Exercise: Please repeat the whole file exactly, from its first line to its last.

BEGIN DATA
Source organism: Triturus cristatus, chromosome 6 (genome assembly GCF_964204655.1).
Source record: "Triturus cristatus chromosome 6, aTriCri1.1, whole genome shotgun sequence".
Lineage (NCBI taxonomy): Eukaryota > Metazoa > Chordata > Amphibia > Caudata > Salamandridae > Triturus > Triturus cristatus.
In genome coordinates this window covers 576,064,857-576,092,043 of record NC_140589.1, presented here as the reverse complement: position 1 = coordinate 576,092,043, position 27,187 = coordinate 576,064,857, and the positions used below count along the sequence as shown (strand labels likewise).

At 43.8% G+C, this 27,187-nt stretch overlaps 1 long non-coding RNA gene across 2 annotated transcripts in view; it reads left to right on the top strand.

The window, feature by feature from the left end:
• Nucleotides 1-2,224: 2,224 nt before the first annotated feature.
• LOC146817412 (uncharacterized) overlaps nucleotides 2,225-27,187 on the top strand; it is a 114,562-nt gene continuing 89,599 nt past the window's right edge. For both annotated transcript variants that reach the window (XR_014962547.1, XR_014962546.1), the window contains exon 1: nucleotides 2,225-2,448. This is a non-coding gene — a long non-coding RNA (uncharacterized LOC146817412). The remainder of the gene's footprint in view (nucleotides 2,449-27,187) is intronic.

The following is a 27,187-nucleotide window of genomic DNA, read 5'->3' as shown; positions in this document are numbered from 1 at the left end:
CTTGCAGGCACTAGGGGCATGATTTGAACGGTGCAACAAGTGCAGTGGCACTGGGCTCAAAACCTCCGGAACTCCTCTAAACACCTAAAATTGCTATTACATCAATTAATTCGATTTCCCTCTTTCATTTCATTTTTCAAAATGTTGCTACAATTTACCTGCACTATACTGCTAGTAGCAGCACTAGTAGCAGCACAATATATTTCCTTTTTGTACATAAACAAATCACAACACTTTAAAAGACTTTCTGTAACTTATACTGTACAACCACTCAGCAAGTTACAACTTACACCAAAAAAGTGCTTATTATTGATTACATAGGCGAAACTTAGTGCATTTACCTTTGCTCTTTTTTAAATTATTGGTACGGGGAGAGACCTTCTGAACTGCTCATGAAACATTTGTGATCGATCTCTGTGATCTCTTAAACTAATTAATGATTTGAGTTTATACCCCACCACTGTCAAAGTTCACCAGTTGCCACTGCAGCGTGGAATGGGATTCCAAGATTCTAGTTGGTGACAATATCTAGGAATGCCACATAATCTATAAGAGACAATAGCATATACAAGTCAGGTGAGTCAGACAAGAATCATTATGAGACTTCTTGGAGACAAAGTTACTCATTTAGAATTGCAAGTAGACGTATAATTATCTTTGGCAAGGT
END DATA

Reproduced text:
Source organism: Triturus cristatus, chromosome 6 (genome assembly GCF_964204655.1).
Source record: "Triturus cristatus chromosome 6, aTriCri1.1, whole genome shotgun sequence".
Lineage (NCBI taxonomy): Eukaryota > Metazoa > Chordata > Amphibia > Caudata > Salamandridae > Triturus > Triturus cristatus.
In genome coordinates this window covers 576,064,857-576,092,043 of record NC_140589.1, presented here as the reverse complement: position 1 = coordinate 576,092,043, position 27,187 = coordinate 576,064,857, and the positions used below count along the sequence as shown (strand labels likewise).

At 43.8% G+C, this 27,187-nt stretch overlaps 1 long non-coding RNA gene across 2 annotated transcripts in view; it reads left to right on the top strand.

The window, feature by feature from the left end:
• Nucleotides 1-2,224: 2,224 nt before the first annotated feature.
• LOC146817412 (uncharacterized) overlaps nucleotides 2,225-27,187 on the top strand; it is a 114,562-nt gene continuing 89,599 nt past the window's right edge. For both annotated transcript variants that reach the window (XR_014962547.1, XR_014962546.1), the window contains exon 1: nucleotides 2,225-2,448. This is a non-coding gene — a long non-coding RNA (uncharacterized LOC146817412). The remainder of the gene's footprint in view (nucleotides 2,449-27,187) is intronic.

The following is a 27,187-nucleotide window of genomic DNA, read 5'->3' as shown; positions in this document are numbered from 1 at the left end:
CTTGCAGGCACTAGGGGCATGATTTGAACGGTGCAACAAGTGCAGTGGCACTGGGCTCAAAACCTCCGGAACTCCTCTAAACACCTAAAATTGCTATTACATCAATTAATTCGATTTCCCTCTTTCATTTCATTTTTCAAAATGTTGCTACAATTTACCTGCACTATACTGCTAGTAGCAGCACTAGTAGCAGCACAATATATTTCCTTTTTGTACATAAACAAATCACAACACTTTAAAAGACTTTCTGTAACTTATACTGTACAACCACTCAGCAAGTTACAACTTACACCAAAAAAGTGCTTATTATTGATTACATAGGCGAAACTTAGTGCATTTACCTTTGCTCTTTTTTAAATTATTGGTACGGGGAGAGACCTTCTGAACTGCTCATGAAACATTTGTGATCGATCTCTGTGATCTCTTAAACTAATTAATGATTTGAGTTTATACCCCACCACTGTCAAAGTTCACCAGTTGCCACTGCAGCGTGGAATGGGATTCCAAGATTCTAGTTGGTGACAATATCTAGGAATGCCACATAATCTATAAGAGACAATAGCATATACAAGTCAGGTGAGTCAGACAAGAATCATTATGAGACTTCTTGGAGACAAAGTTACTCATTTAGAATTGCAAGTAGACGTATAATTATCTTTGGCAAGGT